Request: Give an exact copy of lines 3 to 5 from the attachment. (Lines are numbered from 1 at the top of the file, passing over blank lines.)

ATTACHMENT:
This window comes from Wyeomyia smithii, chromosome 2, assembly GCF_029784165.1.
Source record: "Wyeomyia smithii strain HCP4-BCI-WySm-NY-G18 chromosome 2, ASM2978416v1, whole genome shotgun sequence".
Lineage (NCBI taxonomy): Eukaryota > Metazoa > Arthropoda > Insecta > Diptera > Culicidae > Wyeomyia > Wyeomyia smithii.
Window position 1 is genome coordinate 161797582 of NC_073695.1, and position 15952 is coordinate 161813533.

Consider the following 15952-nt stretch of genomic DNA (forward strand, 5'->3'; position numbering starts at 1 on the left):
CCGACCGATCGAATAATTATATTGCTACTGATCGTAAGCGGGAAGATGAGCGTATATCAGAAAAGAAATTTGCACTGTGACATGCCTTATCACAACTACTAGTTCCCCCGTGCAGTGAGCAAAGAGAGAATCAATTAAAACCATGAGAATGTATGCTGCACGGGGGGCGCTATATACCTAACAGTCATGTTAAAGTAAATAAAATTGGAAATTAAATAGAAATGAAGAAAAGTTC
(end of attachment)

Lineage (NCBI taxonomy): Eukaryota > Metazoa > Arthropoda > Insecta > Diptera > Culicidae > Wyeomyia > Wyeomyia smithii.
Window position 1 is genome coordinate 161797582 of NC_073695.1, and position 15952 is coordinate 161813533.

Consider the following 15952-nt stretch of genomic DNA (forward strand, 5'->3'; position numbering starts at 1 on the left):